This Business Plan Template is a great place to start when it comes to building your platform and yourself up as a brand, as a writer. I realize it may seem weird at first to think you should take time to work out a business plan as a writer, but depending on your publishing path and what you hope to do with your writing career, there are a lot of benefits to having a fully throughout and printed out a business plan for yourself as a writer.
This business plan template helped me confidently launch this blog and website in September of 2020.
Not saying it's the golden ticket, but it can be helpful to consider.
The Shine Online with Natasha Samuels Podcast and her Instagram is an amazing well of information and resources that center around learning how to show up on social media, use Instagram's features to y our advantage, and truly actional tips she implements herself every single day.
If you already have a platform established and want to kick it up a notch (whatever notch it is) I highly recommend checking her out and the services she offers on her website aimed at helping you show up and level up. She doesn't even know it but watching her stories every day has literally helped me elevate my own use of the platform since discovering her.
Evergreen Platform Bundle is easily one of my favorite tools that I love to refer to again and again. It includes 365 Content Prompt Ideas, hashtags that are amazing for reaching the writing community, and more. I literally refer to the content prompts and hashtag file once per quarter to plan out my content so if you want to see what it's working for, just check out my Instagram.
The Author Platform Planner is something you've seen me feature before. I love this planner because it really helped me hone in on my content buckets and learn how to plan and batch create content in a stress-free way. It features a place to set your goals, a monthly spread, and weekly spreads where you can lay out content for multiple platforms in a weekly overview.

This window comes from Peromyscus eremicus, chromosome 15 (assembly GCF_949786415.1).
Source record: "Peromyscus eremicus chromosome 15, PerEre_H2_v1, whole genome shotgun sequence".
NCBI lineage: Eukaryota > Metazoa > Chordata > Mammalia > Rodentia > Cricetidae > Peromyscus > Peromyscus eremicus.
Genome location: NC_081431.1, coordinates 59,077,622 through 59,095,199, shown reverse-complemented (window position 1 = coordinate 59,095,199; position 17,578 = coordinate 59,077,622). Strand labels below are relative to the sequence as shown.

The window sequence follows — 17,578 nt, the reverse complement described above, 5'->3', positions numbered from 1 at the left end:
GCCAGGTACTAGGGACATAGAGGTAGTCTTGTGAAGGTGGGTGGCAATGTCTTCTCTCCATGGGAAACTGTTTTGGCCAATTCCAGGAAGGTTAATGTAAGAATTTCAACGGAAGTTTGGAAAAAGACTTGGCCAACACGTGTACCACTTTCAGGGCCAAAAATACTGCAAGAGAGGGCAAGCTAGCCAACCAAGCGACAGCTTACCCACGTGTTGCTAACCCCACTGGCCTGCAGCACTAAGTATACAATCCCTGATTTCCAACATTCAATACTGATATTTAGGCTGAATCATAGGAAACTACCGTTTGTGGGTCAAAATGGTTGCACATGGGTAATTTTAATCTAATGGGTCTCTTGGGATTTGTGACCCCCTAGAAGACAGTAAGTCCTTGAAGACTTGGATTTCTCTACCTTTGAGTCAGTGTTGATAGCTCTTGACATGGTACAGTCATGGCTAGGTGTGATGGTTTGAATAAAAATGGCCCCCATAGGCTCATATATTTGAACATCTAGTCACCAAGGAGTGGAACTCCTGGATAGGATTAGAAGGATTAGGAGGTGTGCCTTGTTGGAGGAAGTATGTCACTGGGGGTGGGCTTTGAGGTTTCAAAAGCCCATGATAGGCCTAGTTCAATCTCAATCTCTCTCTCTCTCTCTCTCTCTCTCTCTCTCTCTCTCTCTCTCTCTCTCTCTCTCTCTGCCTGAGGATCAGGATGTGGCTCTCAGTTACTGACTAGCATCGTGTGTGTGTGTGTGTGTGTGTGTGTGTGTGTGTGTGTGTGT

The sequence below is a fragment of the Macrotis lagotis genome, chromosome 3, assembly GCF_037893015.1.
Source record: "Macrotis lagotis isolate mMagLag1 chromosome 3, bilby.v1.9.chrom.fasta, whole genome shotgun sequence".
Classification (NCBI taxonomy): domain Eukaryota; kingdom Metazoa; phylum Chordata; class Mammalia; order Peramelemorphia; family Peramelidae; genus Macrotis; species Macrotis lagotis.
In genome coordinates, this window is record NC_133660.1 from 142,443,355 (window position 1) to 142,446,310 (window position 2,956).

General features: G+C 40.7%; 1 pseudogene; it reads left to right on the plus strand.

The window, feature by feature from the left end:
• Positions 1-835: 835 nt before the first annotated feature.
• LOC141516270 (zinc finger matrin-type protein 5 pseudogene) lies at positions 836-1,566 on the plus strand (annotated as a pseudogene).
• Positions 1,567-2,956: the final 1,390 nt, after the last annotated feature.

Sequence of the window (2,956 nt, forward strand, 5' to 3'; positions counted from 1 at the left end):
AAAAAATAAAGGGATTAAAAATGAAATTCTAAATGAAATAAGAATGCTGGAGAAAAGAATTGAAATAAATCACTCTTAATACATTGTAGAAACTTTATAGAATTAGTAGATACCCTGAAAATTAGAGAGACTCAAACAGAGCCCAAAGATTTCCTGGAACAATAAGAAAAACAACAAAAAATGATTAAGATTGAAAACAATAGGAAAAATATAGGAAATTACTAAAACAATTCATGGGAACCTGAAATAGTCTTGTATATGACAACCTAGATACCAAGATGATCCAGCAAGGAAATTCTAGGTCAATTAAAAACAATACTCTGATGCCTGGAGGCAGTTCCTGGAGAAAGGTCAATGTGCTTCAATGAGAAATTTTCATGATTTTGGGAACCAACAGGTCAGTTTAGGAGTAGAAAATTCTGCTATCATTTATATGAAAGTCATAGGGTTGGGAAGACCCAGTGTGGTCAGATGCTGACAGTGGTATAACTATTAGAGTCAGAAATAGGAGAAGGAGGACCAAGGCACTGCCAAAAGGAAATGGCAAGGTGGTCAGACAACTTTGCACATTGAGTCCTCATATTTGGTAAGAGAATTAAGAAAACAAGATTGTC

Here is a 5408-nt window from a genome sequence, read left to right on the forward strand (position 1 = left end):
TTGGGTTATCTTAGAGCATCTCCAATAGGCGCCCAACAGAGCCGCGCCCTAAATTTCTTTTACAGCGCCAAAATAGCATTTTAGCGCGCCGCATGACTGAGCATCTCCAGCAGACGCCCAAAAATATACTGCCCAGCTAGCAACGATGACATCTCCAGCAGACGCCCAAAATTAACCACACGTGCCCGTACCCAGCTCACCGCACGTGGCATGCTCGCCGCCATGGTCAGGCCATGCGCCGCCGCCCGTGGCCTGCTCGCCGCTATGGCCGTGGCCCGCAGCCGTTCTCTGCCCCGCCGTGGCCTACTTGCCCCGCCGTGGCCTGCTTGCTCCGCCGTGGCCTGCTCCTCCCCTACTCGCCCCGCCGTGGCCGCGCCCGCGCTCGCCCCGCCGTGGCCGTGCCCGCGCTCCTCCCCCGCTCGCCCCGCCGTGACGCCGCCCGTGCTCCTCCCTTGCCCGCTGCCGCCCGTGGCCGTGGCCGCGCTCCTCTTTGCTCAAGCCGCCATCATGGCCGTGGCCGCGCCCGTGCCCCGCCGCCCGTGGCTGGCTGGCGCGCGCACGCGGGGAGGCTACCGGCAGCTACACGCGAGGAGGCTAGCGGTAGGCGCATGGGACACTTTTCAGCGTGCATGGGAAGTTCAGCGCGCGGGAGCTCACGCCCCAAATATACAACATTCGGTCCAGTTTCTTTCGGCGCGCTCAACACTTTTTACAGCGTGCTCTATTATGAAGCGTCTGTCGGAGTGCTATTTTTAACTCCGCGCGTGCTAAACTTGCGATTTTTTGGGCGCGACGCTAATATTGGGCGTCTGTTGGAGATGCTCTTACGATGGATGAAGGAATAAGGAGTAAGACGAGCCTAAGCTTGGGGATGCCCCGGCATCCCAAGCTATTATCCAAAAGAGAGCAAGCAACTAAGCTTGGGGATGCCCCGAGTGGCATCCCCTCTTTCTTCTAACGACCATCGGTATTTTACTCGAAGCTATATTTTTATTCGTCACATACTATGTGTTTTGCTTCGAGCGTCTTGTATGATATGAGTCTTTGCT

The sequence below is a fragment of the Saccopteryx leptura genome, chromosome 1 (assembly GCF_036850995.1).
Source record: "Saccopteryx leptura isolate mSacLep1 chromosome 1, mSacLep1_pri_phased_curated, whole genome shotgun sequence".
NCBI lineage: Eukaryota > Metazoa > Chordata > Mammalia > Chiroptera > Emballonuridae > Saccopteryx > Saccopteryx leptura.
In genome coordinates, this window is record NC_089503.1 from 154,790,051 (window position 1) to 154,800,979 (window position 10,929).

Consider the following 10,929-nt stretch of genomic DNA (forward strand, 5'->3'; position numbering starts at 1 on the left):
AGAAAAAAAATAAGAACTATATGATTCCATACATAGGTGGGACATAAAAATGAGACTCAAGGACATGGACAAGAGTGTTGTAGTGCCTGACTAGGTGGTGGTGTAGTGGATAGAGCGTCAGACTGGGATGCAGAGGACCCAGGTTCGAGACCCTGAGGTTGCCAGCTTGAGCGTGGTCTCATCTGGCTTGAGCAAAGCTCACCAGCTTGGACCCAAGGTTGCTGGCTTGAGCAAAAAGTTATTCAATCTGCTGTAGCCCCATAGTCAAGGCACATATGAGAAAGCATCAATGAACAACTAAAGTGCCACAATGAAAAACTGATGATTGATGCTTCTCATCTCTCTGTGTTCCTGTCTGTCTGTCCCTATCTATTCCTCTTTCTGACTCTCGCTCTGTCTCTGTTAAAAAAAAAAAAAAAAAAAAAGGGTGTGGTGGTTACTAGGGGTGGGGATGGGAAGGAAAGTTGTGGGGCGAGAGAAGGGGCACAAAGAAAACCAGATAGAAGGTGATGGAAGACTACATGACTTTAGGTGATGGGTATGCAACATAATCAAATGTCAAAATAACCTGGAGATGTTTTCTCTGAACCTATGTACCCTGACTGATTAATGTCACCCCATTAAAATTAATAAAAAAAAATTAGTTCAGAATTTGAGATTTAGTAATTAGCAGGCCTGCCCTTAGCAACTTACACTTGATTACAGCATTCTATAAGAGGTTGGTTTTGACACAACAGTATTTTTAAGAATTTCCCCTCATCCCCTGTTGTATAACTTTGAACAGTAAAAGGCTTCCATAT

In my opinion, it's perfect for getting started in content batching.
Write Words Get Paid Quarterly Goal Planner shows up in my stories every day and it's because it's the only daily planner that has a layout that works for me without me feeling like I need to alter it to make sense. I team this bad boy up with my Notion layout and It's been smooth sailing since. *knocks on wood*
A Few Places to Expand Your Platform-Building Knowledge
Youtube is full of authors handing out free quality advice to writers but there is also The Evergreen Writing Oasis that took place entirely online is still available as a full playlist. As someone who attended every single panel, I can promise it's packed with information that's 100% useful. The entire playlist is comprised of Authourtubers sharing their experiences and tips on all things writing and building yourself up in your writing career from all aspects.
Skillshare really does have everything and there's a reason a lot of people are constantly recommending it. A great place to start
Medium is filled with writers that give advice on everything writing-related and if you've been on the site you know I mean everything, but that also means there are tons of articles featuring tips on getting started.
If you find any of these resources helpful, please let me know done below. Also if you have any resources you think would fit right in, go ahead and link something down below for your fellow writers.
*Full Disclosure -- some, not all, of the links in this post are affiliate links which means if you use them, I may get a small kickback from your purchase at no additional charge to you.